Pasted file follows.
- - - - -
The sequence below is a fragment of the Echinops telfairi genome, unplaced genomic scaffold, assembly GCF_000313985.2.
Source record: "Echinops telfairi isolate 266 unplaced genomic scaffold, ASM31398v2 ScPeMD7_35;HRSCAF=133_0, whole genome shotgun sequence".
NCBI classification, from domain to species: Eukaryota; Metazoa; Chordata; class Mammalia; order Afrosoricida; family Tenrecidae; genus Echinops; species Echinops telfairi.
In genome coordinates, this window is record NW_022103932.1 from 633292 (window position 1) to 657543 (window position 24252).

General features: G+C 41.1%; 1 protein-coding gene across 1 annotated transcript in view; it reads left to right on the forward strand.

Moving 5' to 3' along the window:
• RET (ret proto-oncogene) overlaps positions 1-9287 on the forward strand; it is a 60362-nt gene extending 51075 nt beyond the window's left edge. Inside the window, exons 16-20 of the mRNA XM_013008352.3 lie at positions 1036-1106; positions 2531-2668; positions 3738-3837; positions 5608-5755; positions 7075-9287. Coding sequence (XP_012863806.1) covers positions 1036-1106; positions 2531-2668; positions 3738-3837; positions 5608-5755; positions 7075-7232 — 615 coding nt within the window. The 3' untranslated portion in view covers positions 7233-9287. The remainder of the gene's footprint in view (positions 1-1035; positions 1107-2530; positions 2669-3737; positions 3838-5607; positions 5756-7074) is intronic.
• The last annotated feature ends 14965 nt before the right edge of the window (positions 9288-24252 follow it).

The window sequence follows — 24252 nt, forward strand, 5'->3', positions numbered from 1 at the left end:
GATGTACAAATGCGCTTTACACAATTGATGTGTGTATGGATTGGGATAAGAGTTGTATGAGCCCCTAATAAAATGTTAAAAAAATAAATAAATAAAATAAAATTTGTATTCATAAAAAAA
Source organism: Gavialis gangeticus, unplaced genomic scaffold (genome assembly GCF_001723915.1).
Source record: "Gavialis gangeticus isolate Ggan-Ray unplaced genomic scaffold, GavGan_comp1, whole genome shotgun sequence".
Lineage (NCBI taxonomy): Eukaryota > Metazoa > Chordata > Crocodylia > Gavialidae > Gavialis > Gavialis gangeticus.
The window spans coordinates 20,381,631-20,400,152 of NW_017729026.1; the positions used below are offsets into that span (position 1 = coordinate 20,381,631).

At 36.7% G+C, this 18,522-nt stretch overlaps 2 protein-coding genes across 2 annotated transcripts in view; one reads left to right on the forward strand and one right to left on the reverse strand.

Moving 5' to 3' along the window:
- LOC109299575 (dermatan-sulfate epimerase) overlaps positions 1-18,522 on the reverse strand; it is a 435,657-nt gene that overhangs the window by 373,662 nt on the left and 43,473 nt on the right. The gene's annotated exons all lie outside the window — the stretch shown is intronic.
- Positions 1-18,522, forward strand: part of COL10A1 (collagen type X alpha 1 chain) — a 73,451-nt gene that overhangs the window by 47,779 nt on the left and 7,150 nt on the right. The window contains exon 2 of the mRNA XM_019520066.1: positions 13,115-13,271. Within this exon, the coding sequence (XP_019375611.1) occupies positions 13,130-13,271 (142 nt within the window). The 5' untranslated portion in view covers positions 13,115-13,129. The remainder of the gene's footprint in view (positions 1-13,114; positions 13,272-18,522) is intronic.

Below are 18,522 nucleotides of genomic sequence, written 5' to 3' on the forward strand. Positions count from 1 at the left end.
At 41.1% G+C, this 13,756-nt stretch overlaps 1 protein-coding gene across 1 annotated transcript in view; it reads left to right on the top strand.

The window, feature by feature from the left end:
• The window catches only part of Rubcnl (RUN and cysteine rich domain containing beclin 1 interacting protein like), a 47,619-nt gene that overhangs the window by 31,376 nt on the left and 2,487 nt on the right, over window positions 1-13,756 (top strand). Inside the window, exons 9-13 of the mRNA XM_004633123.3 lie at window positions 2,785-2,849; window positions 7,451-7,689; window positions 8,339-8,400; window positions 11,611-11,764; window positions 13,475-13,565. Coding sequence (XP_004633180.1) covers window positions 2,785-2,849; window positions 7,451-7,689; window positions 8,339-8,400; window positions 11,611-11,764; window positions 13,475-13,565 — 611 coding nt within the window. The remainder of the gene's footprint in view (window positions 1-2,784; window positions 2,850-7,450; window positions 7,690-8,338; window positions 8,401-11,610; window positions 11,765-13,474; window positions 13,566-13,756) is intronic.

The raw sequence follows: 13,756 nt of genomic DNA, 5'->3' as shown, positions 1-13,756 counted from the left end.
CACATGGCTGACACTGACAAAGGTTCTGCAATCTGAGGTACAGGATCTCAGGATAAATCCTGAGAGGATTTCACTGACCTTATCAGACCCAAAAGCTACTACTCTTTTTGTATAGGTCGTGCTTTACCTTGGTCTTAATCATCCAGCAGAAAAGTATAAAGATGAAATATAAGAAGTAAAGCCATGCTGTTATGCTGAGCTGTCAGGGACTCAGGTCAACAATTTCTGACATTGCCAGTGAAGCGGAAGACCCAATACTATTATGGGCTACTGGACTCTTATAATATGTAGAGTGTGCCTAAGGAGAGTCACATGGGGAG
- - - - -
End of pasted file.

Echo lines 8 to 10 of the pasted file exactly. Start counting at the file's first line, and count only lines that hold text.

• The last annotated feature ends 14965 nt before the right edge of the window (positions 9288-24252 follow it).

The window sequence follows — 24252 nt, forward strand, 5'->3', positions numbered from 1 at the left end:
GATGTACAAATGCGCTTTACACAATTGATGTGTGTATGGATTGGGATAAGAGTTGTATGAGCCCCTAATAAAATGTTAAAAAAATAAATAAATAAAATAAAATTTGTATTCATAAAAAAA